The PPC is actually a very odd duck in that it uses the IBM RISC System-6000 instruction set, Motorola 88K cache & MMU and the limitations on memory that Apple had back 20 years ago when those companies got together (called the Apple-IBM-Motorola (AIM) alliance) to create the PowerPC. In the early 90’s, having more than 16 MBs of RAM was unthinkable due to cost. So, they made some design decisions that made sense at the time but have come back to haunt us many years later.

The “Run as kernel task” option in Workbench loads your code into a special Wind Debug Agent (WDB) pool of memory located just above the O/S in low memory. However, then you deploy the code to the cRIO, your application can be loaded into high memory at the discretion of the loader (it uses a best-fit memory model). Therefore, when you run from Workbench, things will work fine. But, when you deploy the code, you’re too far away for the fast local branch instruction of the PPC processor. So as George pointed out, use the -mlong-calls option to the compiler and you should be fine.

HTH,

Mike

Thanks for the info. It makes sense now. So this is similar to the Intel x86 processor with respect to short and long jumps. And the problem is not within our code but between our code and the OS code that the distance could be beyond 16MB? It is still strange that I am imagining between our code and the OS/library code, it should only have CALLs instead of BRANCH instructions but then I am not familiar with PPC. Untill CALLs can also have 24-bit limitations. I am surprise that not more people hit this. We must be the lucky ones that the loader decided to load a lot higher than other people.

Thanks again for the explanation.

There’s 64M RAM in the cRio, making that likely.

It is still strange that I am imagining between our code and the OS/library code, it should only have CALLs instead of BRANCH instructions but then I am not familiar with PPC.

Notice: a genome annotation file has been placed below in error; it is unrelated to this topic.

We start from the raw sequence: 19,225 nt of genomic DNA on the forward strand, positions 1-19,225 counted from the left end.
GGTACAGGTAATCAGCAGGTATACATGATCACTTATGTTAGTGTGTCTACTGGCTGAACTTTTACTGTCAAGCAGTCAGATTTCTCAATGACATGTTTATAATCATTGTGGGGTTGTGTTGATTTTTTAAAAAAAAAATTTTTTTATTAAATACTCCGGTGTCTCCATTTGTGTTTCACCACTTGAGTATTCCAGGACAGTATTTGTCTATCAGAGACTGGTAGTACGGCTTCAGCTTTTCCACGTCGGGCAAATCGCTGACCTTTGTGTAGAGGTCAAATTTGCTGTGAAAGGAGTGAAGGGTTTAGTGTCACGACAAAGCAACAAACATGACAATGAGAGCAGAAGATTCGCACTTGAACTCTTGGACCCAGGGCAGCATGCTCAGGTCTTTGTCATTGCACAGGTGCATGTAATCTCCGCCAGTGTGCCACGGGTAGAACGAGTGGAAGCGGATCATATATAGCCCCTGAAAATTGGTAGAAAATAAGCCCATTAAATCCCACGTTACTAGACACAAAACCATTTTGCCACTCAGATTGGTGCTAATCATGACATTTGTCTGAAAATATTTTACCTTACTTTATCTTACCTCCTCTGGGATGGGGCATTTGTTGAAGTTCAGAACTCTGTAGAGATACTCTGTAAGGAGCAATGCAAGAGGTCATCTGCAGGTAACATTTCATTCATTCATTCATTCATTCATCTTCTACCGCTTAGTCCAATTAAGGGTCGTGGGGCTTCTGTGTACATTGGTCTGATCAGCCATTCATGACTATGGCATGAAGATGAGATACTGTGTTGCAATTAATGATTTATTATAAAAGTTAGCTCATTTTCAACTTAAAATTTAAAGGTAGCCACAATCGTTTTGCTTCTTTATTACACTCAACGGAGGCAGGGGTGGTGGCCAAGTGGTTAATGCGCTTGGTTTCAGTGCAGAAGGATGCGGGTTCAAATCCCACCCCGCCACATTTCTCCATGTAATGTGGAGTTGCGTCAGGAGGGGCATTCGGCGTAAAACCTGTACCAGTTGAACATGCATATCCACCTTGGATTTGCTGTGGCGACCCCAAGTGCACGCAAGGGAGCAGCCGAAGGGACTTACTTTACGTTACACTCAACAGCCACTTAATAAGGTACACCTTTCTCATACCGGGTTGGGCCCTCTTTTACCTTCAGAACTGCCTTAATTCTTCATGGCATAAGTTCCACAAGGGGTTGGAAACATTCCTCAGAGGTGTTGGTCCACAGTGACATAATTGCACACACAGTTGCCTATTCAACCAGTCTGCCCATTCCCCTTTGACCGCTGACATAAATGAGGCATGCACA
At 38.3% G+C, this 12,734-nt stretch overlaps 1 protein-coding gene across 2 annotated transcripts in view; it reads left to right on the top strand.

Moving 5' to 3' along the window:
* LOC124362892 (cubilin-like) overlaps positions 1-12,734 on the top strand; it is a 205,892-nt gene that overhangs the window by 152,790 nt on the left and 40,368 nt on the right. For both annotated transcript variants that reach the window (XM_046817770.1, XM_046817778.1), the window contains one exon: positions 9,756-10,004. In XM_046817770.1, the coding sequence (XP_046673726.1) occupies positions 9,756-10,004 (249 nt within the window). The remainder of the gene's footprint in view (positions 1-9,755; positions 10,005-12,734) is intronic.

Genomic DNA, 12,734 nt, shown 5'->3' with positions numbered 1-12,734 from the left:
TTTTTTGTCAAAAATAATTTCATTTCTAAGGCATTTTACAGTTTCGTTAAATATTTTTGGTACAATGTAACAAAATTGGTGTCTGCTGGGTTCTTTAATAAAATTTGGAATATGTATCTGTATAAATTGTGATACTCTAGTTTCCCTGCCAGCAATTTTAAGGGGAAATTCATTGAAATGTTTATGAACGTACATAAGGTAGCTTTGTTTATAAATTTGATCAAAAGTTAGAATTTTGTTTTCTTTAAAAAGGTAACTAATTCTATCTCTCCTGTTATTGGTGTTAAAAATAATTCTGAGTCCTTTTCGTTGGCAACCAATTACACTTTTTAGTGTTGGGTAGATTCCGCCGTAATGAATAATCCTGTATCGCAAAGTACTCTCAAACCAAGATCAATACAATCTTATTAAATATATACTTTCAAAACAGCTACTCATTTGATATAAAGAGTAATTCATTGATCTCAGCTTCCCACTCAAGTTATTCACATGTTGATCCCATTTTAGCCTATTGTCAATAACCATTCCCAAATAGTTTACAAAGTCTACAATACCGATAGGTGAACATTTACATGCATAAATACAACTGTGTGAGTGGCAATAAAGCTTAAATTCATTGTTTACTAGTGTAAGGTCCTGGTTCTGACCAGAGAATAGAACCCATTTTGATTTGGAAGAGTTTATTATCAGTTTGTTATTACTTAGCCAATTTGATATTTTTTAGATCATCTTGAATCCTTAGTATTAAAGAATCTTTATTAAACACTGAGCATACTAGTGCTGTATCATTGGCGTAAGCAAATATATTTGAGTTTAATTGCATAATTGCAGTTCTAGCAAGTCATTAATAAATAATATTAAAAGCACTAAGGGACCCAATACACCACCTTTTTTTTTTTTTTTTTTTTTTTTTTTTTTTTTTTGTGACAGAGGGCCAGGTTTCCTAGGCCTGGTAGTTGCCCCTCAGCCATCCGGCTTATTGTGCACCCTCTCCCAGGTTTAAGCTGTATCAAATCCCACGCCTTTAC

PPC doesn’t have a CALL instruction, only branches.
Function calls are implemented by a special branch instruction that saves the address of the next instruction in an internal register before branching. Without -mlongcall, the offset of the branch target must fit in the 24-bit offset field of the 32-bit branch opcode – as a signed value.

I am surprise that not more people hit this. We must be the lucky ones that the loader decided to load a lot higher than other people.

No, plenty of people stumbled over it. Empirically, it seemed (and still does) that everyone who was bitten by it had failed to apply all updates to Workbench and/or LabView.

Yes, you’ve got the right basic idea. It’s simply an issue of the distance between your code and the O/S or libraries that you’re calling. Because VxWorks 6.x uses a best-fit memory allocation scheme, the size of your code will be compared to the free memory regions (in a VxWorks console shell, issue “memShow(1)” to see the gory details) and your code will be placed in the memory area where it fits with the least amount of memory fragmentation. So, if your code was smaller in size, this problem may not have surfaced for quite some time (like the finals in Atlanta ;-).

Good luck,

Mike A.